The studies on regional origins and prices of wine have also given rise to positive impact on the GI registration of the products (World Trade Report 2004). The primary econometric tool used in the analysis is the hedonic pricing model on wine and it allows estimation of the value of such important features as a geographical origin, variety, vintage, etc. whose inclusion bring about an additional premium for the original products. Schamel and Anderson (2003) extended this analysis to the case of Australian wines and found that regional origin has become a more important determinant of prices over the period 1992-2000 as compared to other factors. Their study indicated that the average premium price of the product has increased by 31 percent in 2000 as compared to 1992 for select Australian wines. The Pinot Noir is cheaper by 22 percent compared to a Shiraz from the Barossa Valley, while a wine produced in Canberra is 25 percent more expensive than its counterparts. The difference may be attributed to the guarantee of the quality of the products through GI registration. The trends have pointed out that the products once registered can act as a riding force for free trade. Today Italian producers are calling their “parama ham” as number one ham in Canada because of the protection of the product through GI act and its widespread appreciation and acceptance by the consumers of Canada. Broadly speaking the IPR protection of unique products may give rise to the benefits as outlined in the following sections.
 In hedonic models the observed market price of a product is the sum of the implicit (unobserved) prices paid for each attribute of the product. The assumption of these models is that the preferences (utility function) of consumers depend on the attributes of a product. Producers in term have cost functions, which depend on the attributes of the product. In equilibrium markets determine the implicit (unobserved) prices of these characteristics.
3.1.1 GI as a means to protect traditional knowledge
Designated GIs are being increasingly considered as an instrument for protecting the traditional knowledge (TK) of the indigenous people in a legitimate way. This component of the TRIPs Agreement includes both the socio-cultural aspects as well as the production process involved in the process of manufacturing the traditional knowledge.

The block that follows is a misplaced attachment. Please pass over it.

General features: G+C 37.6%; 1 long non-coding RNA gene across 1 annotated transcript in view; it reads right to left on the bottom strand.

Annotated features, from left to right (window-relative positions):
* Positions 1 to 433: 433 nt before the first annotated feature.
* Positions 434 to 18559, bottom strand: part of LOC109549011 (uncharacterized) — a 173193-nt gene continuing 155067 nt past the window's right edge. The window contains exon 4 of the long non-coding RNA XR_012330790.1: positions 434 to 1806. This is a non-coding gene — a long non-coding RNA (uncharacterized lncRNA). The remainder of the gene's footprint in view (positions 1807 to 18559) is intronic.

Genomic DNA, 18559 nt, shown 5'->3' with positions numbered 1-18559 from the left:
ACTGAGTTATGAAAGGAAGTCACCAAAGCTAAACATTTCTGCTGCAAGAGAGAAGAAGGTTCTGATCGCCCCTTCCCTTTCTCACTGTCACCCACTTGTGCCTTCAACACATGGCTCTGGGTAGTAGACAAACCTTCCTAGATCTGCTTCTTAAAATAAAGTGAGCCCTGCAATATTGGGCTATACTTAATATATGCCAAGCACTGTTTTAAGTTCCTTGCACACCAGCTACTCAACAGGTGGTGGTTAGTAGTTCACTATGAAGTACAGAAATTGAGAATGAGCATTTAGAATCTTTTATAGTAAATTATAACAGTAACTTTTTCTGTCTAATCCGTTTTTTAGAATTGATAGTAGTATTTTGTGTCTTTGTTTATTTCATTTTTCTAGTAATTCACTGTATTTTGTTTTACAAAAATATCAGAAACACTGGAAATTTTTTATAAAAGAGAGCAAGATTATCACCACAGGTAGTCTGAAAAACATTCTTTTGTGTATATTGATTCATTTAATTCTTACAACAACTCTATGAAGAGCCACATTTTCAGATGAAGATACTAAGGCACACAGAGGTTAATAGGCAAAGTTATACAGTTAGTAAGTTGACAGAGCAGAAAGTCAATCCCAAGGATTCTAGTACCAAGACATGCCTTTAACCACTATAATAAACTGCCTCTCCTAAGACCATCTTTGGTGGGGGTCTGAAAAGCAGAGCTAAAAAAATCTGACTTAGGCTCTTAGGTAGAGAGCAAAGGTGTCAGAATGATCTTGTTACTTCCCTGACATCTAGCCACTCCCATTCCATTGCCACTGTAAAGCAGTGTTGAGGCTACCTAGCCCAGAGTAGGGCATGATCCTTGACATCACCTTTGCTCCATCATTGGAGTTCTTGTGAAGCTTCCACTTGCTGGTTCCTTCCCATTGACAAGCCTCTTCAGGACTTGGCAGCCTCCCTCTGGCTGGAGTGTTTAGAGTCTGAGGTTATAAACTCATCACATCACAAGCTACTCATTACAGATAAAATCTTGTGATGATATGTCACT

In the process of production of “handicrafts”, the technical content can be protected as technical idea, while the cultural value as a form of expression and its distinct characteristics can be protected through the symbol of a mark or indications. Therefore, perhaps in the negotiating committee of the World Intellectual Property Organisation, while few countries look at different IPRs for protecting traditional knowledge, most of the countries look favourably at GI as the best means for protecting traditional knowledge. It is because of the fact that GI as an instrument possesses some specific characteristics than any other form of IPRs and hence considered relatively more suitable for the customary traditional knowledge of indigenous people. The suitability of GI for protecting the Technical Knowledge can be attributed to the involvement of community ownership for maintaining quality and goodwill of the products.
3.1.2 Community ownership & codification of quality
This is the only form of IPR, which stipulates community ownership as most of these products are produced by a particular community. The exclusive monopoly of the ownership lies with the producers’ community and hence, the fear of commodification of traditional knowledge on account of GIs does not apply. Protection gives rise to legal codification of the well established practices, which results in difficulties in infringement and mass poaching by unwanted and unethical business practices. In the present structure of globalisation, it may be difficult to safeguard these products unless and until a sustained way of protection is available and in this regards, GI could play a pivotal role.